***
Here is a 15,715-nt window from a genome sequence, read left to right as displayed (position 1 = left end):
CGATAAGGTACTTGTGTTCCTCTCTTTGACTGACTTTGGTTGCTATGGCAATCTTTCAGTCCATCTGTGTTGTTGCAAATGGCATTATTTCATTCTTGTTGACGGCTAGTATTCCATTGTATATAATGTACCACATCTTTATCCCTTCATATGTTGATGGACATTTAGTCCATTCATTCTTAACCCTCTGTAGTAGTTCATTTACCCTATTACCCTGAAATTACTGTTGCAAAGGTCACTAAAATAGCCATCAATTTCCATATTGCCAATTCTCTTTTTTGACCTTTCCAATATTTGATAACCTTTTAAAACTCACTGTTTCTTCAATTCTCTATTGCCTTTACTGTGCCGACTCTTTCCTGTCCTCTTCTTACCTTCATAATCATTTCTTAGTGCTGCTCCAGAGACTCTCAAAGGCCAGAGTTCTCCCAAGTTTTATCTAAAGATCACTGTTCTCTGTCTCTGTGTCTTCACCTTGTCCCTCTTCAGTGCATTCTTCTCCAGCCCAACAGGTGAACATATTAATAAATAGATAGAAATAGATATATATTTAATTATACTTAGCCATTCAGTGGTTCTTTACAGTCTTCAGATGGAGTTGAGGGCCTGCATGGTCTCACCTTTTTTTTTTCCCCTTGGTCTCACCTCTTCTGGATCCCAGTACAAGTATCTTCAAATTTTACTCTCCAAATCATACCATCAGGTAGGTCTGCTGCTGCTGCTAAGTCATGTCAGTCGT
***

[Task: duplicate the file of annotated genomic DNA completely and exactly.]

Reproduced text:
Here is a 15,715-nt window from a genome sequence, read left to right as displayed (position 1 = left end):
CGATAAGGTACTTGTGTTCCTCTCTTTGACTGACTTTGGTTGCTATGGCAATCTTTCAGTCCATCTGTGTTGTTGCAAATGGCATTATTTCATTCTTGTTGACGGCTAGTATTCCATTGTATATAATGTACCACATCTTTATCCCTTCATATGTTGATGGACATTTAGTCCATTCATTCTTAACCCTCTGTAGTAGTTCATTTACCCTATTACCCTGAAATTACTGTTGCAAAGGTCACTAAAATAGCCATCAATTTCCATATTGCCAATTCTCTTTTTTGACCTTTCCAATATTTGATAACCTTTTAAAACTCACTGTTTCTTCAATTCTCTATTGCCTTTACTGTGCCGACTCTTTCCTGTCCTCTTCTTACCTTCATAATCATTTCTTAGTGCTGCTCCAGAGACTCTCAAAGGCCAGAGTTCTCCCAAGTTTTATCTAAAGATCACTGTTCTCTGTCTCTGTGTCTTCACCTTGTCCCTCTTCAGTGCATTCTTCTCCAGCCCAACAGGTGAACATATTAATAAATAGATAGAAATAGATATATATTTAATTATACTTAGCCATTCAGTGGTTCTTTACAGTCTTCAGATGGAGTTGAGGGCCTGCATGGTCTCACCTTTTTTTTTTCCCCTTGGTCTCACCTCTTCTGGATCCCAGTACAAGTATCTTCAAATTTTACTCTCCAAATCATACCATCAGGTAGGTCTGCTGCTGCTGCTAAGTCATGTCAGTCGT